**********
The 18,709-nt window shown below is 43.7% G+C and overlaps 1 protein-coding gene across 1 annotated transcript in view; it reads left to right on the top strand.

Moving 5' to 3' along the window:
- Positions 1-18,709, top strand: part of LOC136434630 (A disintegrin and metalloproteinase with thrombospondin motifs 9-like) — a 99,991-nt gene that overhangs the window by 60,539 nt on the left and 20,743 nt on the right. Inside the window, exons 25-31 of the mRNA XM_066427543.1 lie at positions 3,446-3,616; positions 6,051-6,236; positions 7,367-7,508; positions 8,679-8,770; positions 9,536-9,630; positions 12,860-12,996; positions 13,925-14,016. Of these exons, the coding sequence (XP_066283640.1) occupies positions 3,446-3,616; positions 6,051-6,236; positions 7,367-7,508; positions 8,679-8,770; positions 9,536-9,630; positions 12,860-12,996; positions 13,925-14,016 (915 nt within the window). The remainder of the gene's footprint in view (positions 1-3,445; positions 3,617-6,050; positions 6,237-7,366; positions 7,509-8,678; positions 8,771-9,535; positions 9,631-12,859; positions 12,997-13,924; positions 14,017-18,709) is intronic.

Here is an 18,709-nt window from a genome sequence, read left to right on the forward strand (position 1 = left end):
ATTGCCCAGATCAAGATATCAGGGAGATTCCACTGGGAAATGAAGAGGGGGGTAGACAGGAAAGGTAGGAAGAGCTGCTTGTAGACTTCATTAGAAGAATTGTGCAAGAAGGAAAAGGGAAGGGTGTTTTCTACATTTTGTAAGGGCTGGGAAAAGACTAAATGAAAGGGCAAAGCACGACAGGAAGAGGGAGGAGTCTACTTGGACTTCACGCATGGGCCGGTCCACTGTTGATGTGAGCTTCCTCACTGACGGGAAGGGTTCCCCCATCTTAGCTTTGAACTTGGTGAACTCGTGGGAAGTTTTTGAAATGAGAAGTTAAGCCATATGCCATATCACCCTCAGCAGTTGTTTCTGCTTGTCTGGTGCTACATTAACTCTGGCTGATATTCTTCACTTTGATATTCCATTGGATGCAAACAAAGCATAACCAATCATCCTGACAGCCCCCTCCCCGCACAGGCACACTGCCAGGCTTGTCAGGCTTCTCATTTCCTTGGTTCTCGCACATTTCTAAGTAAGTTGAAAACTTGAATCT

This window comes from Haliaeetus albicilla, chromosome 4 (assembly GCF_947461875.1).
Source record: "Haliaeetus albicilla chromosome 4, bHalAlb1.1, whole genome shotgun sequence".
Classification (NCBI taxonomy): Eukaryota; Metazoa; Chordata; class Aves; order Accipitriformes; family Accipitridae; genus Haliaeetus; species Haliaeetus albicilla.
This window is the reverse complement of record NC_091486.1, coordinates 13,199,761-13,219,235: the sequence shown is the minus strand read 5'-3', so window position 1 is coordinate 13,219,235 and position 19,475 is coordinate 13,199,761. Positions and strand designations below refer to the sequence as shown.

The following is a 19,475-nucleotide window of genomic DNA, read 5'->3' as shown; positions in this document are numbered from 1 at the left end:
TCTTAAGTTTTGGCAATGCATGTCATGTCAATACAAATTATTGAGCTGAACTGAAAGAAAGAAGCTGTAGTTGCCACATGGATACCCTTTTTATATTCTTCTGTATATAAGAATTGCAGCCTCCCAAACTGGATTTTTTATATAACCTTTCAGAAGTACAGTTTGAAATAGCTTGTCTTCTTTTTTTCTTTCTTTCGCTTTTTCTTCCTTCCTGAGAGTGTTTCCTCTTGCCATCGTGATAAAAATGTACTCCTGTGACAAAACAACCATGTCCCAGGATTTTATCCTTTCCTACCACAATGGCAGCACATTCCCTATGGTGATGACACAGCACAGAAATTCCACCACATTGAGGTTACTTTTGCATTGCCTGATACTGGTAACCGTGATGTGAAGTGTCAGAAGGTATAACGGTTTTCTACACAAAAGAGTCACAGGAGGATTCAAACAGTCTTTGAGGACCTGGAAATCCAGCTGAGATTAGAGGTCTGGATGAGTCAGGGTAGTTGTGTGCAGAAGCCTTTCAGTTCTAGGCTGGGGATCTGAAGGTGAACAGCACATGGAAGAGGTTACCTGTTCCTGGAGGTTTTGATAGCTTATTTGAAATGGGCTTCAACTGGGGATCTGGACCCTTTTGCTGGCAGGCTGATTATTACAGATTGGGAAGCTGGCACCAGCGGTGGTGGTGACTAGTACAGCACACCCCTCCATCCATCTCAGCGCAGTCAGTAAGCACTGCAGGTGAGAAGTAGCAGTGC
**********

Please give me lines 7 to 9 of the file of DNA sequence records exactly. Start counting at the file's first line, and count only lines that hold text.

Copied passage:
Source record: "Haliaeetus albicilla chromosome 4, bHalAlb1.1, whole genome shotgun sequence".
Classification (NCBI taxonomy): Eukaryota; Metazoa; Chordata; class Aves; order Accipitriformes; family Accipitridae; genus Haliaeetus; species Haliaeetus albicilla.
This window is the reverse complement of record NC_091486.1, coordinates 13,199,761-13,219,235: the sequence shown is the minus strand read 5'-3', so window position 1 is coordinate 13,219,235 and position 19,475 is coordinate 13,199,761. Positions and strand designations below refer to the sequence as shown.